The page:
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Becky and Charlie Cole Broughgammon. Credit Trish Deseine Home
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Not Kidding Around – Forward Thinking Farming at Broughgammon

Becky and Charlie Cole’s story reads like a modern-day fairy tale. Girl, a fashion blogger and stylist, meets boy, an innovative and ambitious farmer, swaps her heels for wellies, and they live happily ever after on a sustainable farm on the rugged North Antrim coastline.

“Becky and I met in Dublin,” explains Charlie, “she managed to lure me away from the farm for an interview, she was working as a blogger and journalist at the time, and it was love at first sight! We got married at Becky’s home in County Wicklow last September.”

Charlie grew up on a farm not far from Ballycastle, the little town in Antrim where up a long winding lane you will find Broughgammon Farm. “We actually purchased this plot in 2002 and it was only when I graduated from uni that I saw the potential to start farming the land.”

In 2011 Charlie set up Broughgammon, a forward-thinking family business that rears ‘surplus’ male kids and calves from dairy industry for meat, with ethics and sustainability at its core.

Charlie Cole Broughgammon

Becky says she quickly fell in love with what the farm was doing; “It’s been such an education, learning everything from how to skin a deer to the importance of preventing food wastage. It’s so great to be part of it all!”

“There are times, mainly in the cold, dark winter when are hours are long and baby goats are demanding that I do miss the hustle and bustle of city living, but I feel what I gain from this lifestyle and the education I get daily from working and living here outweighs those moments ten fold.”

With a host of awards under their belt for sustainability, Broughgammon are one of the small-scale producers whose culinary creativity and imagination is driving the Northern Irish food revolution. Charlie says because of both intensification of agriculture and lack of consumer demand male kids and calves were an under utilised resource before Broughgammon began producing delicious and healthy cabrito kid goat meat and free-range rose veal.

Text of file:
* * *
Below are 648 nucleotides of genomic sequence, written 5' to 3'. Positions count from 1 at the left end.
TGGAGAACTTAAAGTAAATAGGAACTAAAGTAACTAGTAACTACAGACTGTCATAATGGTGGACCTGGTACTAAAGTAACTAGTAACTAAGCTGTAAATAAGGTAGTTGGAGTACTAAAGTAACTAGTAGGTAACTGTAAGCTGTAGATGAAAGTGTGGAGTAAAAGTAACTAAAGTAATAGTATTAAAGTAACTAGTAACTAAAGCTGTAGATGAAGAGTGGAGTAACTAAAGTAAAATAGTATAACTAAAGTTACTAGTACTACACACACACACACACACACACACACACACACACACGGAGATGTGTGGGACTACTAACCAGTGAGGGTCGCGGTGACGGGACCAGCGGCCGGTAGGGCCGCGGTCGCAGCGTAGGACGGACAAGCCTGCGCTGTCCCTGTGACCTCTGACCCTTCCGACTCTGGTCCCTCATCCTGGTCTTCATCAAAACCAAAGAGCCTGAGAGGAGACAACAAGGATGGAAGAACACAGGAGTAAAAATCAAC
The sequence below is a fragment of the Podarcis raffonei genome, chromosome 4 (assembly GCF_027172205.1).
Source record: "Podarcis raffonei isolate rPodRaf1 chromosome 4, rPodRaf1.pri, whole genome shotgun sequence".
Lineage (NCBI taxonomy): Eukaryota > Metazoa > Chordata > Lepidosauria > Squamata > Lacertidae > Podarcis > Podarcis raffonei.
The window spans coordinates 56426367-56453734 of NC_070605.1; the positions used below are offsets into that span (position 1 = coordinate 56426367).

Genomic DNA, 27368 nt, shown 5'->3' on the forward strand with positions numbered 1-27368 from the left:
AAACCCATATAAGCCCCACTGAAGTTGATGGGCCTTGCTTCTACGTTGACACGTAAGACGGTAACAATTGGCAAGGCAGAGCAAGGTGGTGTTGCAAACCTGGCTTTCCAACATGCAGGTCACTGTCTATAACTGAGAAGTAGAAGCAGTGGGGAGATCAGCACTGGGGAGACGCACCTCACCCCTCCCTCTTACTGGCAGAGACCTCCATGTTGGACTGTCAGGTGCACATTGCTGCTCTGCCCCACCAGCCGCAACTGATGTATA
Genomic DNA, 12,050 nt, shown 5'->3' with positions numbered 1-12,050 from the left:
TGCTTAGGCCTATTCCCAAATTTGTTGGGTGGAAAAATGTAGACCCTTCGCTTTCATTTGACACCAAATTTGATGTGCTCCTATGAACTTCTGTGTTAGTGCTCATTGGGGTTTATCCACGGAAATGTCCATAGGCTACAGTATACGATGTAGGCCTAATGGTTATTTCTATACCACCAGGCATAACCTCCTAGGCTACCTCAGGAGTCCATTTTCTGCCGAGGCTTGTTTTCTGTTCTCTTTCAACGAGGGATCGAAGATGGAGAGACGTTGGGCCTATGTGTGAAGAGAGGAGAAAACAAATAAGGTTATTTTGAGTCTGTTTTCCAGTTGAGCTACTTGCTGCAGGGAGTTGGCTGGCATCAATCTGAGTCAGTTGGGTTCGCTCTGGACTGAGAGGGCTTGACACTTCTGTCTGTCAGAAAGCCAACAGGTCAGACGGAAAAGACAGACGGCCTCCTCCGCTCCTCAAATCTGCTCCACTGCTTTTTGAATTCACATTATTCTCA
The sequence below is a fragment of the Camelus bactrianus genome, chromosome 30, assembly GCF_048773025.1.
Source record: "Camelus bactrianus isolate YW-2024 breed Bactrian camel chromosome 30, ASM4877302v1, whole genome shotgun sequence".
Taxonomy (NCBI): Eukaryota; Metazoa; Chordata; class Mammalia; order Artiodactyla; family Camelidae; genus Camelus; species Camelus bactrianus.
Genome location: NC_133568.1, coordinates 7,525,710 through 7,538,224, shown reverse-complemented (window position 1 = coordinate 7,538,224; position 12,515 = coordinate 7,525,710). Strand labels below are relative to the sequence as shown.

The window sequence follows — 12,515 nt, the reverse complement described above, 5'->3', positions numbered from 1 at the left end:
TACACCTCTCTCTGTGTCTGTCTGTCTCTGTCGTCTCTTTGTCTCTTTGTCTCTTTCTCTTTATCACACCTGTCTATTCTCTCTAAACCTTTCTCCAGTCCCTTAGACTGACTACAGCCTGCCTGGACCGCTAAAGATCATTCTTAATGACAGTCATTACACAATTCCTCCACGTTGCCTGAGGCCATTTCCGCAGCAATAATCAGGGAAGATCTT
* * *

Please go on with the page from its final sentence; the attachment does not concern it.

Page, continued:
“It’s amazing to think that kid goat is eaten as a main meat in many countries. Over here people are just not used to cooking with it or seeing it as a delicious alternative to lamb and beef,” says Charlie. “The big issue for veal though is that it was traditionally reared in low-welfare systems, and that stigma has remained with it.” Though Broughgammon is fast changing consumer perceptions.

“There’s so many advantages for eating goat and now more and more people are knowing them. Goat’s incredibly healthy, it’s very low in cholesterol, low in saturated fats, and contains lots of nutrients; it’s also delicious, a sweeter, milder and less fatty version of lamb; and then it’s also using up a waste product from the dairy industry. It’s a brilliant meat. The same with rose veal. It’s a very ethical meat to eat and stops food wastage and exporting of livestock. Customers are starting to realise that now and are purchasing it regularly.”

The farm to fork principle is very much embedded in the Broughgammon ethos; they have their own artisan on-site butchery, and tucked away off the butchery is their little farm shop selling their cabrito, rose veal and seasonal wild game, another traditionally neglected resource. They also run a series of ‘The Good Life Courses’; seasonal cookery, butchery and wild game classes.